The free gauge invariant action and the gauge transformations can be retrieved from

(45)

by setting

(46)

It provides the solution of the classical master equation for field gauge symmetries,

(47)

The BRST differential is now defined by through the antibracket,

(48)

Using the definitions (48), the deformations of the master equation are rewritten as follows:

(49)

which are the deformations of the master equation in terms of the BRST differential.

5. BRST Cohomology of the Free Yang-Mills Theory

Let us consider a set of potentials described by the abelian action in terms of the free (massless) Lagrangian action

(50)

where is the abelian field potential, is the spacetime dimension, strictly, since the theory has no local degree of freedom in two dimensions, and the abelian field strengths is defined by

(51)

in such a way

(52)

where is the invariant flat metric in Minkowski space with the particular hermitian representation of the Clifford algebra, and is a given symmetric invertible matrix with following properties

(53)

The gauge transformation with the free equation of motion,

(54)

manifests an irreducible transformation by

(55)

while

(56)

The differential operator is determined by the structure of the gauge transformations of an abelian algebra. The action (50) is close according to an abelian algebra, and invariant under the gauge transformation (55). The gauge invariant (55) eliminates unphysical terms, i.e. the longitudinal and temporal degrees of freedom.

The implementation of the BRST transformation in the minimal sector provides the field, its ghost, and their antifields and with the respective Grassmann parities, antighost, pureghost, and (total) ghost numbers,

(57)

which can schematically be illustrated:

We calculate the BRST-differential that decomposes into the sum of two differentials, the Koszul-Tate differential and the longitudinal differential along the gauge orbits. Both and are derivations, and commute with, and acting on, , , and via [33] [39]

The classical master Equation (47) of the action (50) holds the minimal solution (45) in such a way

(58)

5.1. First-Order Deformation

We now consider the deformed solution of the master equation for the action (50) smoothly in the coupling constant that brings to the solution (58), while the coupling constant vanishes. In Section 4, we noticed that the first-order deformation () of the master equation satisfies the solution, where is bosonic (commutative) function with ghost number zero.

Let us assume

(59)

where is a local function. Then, the first-order deformation, , takes the local form

(60)

(61)

where is a local current that manifests the non-integrated density of the first-order deformation corresponding to the local cohomology of in ghost number zero, , where is the exterior spacetime differential.

To evaluate Equation (60), we assume

(62)

(63)

where are some local currents. Substituting (62) and (63) into (60) yields

(64)

obviously

(65)

They can be decomposed on the several orders of the antighost number:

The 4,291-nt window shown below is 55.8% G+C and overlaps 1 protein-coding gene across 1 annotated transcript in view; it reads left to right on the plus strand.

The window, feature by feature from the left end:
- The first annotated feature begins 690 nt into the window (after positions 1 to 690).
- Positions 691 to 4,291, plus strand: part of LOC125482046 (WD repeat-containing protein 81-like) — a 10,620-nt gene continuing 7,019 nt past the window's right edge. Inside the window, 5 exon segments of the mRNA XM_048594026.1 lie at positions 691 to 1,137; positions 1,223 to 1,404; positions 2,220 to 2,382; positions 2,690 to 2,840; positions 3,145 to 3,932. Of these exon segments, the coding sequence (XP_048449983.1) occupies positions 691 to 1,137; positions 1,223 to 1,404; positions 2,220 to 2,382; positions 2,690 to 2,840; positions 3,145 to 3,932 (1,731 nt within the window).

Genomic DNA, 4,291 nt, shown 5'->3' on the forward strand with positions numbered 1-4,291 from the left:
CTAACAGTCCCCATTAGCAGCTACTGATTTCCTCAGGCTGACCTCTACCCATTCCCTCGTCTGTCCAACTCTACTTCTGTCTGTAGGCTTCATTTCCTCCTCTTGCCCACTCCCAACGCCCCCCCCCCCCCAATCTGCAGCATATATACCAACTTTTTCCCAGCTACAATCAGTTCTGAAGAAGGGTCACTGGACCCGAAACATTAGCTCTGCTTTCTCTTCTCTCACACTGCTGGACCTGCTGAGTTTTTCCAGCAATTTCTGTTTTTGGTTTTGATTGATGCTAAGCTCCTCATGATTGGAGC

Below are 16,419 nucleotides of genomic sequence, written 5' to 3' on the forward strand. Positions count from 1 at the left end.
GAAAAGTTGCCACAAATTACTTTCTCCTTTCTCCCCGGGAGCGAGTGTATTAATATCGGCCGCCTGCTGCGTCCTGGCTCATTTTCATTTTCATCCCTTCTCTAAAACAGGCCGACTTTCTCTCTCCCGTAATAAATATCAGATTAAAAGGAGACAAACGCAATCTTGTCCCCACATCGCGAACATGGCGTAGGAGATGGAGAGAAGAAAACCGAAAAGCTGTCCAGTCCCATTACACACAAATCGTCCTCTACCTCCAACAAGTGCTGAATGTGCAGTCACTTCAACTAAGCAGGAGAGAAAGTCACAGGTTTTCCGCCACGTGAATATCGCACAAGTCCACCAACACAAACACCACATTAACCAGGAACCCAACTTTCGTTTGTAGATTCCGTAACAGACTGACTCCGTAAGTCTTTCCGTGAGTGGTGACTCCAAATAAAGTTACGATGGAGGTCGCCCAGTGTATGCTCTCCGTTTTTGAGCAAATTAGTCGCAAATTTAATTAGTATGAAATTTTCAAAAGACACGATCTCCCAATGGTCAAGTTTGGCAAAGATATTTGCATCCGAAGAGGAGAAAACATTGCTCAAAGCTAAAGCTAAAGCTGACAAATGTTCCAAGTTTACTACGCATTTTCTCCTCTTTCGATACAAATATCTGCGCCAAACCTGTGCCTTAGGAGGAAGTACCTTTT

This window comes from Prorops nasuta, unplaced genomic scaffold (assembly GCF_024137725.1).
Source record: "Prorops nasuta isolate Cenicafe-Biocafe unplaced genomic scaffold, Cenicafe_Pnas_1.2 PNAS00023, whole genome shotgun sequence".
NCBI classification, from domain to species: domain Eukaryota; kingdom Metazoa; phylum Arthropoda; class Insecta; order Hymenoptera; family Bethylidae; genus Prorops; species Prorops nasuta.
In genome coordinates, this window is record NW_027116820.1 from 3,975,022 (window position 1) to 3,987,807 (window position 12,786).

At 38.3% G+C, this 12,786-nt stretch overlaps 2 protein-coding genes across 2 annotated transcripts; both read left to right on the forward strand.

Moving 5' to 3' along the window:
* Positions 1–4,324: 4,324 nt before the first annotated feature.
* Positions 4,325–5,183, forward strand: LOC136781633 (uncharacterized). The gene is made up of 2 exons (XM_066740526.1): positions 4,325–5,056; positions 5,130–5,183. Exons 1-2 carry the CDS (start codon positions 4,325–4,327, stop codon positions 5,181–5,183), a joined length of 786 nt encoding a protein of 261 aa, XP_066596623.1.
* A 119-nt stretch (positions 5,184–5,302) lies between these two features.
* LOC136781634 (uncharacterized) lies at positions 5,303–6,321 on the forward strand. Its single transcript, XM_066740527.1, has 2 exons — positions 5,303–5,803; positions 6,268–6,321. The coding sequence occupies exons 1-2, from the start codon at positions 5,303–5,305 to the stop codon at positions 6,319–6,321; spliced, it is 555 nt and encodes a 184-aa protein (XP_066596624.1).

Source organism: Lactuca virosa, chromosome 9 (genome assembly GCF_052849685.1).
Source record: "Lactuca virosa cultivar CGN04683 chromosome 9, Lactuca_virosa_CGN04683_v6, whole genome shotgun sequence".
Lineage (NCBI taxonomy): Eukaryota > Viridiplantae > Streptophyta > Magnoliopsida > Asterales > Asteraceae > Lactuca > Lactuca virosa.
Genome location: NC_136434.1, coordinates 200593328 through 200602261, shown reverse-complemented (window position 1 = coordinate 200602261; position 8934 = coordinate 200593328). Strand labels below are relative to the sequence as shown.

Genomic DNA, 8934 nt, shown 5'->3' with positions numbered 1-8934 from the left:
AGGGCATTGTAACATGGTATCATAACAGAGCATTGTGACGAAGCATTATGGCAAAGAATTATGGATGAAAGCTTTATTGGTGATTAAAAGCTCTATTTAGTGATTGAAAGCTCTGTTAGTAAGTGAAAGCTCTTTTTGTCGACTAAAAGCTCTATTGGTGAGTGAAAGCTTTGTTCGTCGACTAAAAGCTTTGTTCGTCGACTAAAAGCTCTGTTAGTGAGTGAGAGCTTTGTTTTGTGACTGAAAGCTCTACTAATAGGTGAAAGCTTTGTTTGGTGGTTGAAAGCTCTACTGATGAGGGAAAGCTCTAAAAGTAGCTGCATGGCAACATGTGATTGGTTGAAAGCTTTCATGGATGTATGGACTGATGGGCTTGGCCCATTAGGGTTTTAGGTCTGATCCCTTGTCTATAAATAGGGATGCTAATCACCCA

(66)

The positive antighost number are strictly given as replacement for the first expression [35] :

(67)

To proof it, let us consider as the elements with pureghost number of a basis in the polynomial space. The generic solution of (67) then takes the form

(68)

while

(69)

The objects obviously are nontrivial in the so-called invariant polynomials. In other words, the strict positive antighost numbers provide trivially the cohomology of the exterior differential in the space of invariant polynomials. Hence, reduces to (see [35] for general proof).

Moreover, may exclusively be reduced to -exact terms

(70)

corresponding to a trivial definition, which states. This result is obviously given by the second-order nilpotency of that implies the unique solution of (67) up to -exact contributions, i.e.

(71)

(72)

Hence, the non-triviality of the first-order deformation requires the cohomology of the exterior longitudinal derivative in pureghost number equal to, i.e.. To solve (66), it is necessary to provide the cohomology of and, and:

(73)

where

(74)

For an irreducible linear situation, where gauge generators are field independent, we assume that

(75)

where manifests the local cohomology of the Koszul-Tate differential, while antighost number is and pureghost number vanishes. In this case (), we obtain

(76)

The first-order deformation up to antighost number two are:

(77)

The is generated by arbitrarily smooth functions in the form (68), with from and denote the elements with pureghost number two of a basis in the polynomial space, i.e.,

(78)

where is the local cohomology of the Koszul-Tate differential with antighost number in the invariant polynomial space.

We now consider the Koszul-Tate differential and the exterior longitudinal differential in the action (58):

The local cohomology of the exterior longitudinal derivative in pureghost number one, has one ghost, while has two ghosts, i.e.

(79)

From (79), we then solve

by

(80)

where contains the structure constants of a non-abelian algebra coupling the Yang-Mills fields, and it is antisymmetric on indices:

(81)

The expression is solved by taking the Koszul-Tate differential from (80):

(82)

We simply notice that

(83)

This indicates

(84)

To obtain, we solve by taking the Koszul-Tate differential from:

(85)

The last term in above relation vanishes, i.e.

since

while

Therefore, we derive

(86)

It shows

(87)

The results for the first-order deformation are summarized as follows:

(88)

Finally, we derive

(89)

The first-order deformations of the solution () of the master equation were determined for the action (58). It is seen that gauge generators are field independent, and are reduced to a sum of terms with antighost numbers from zero to two.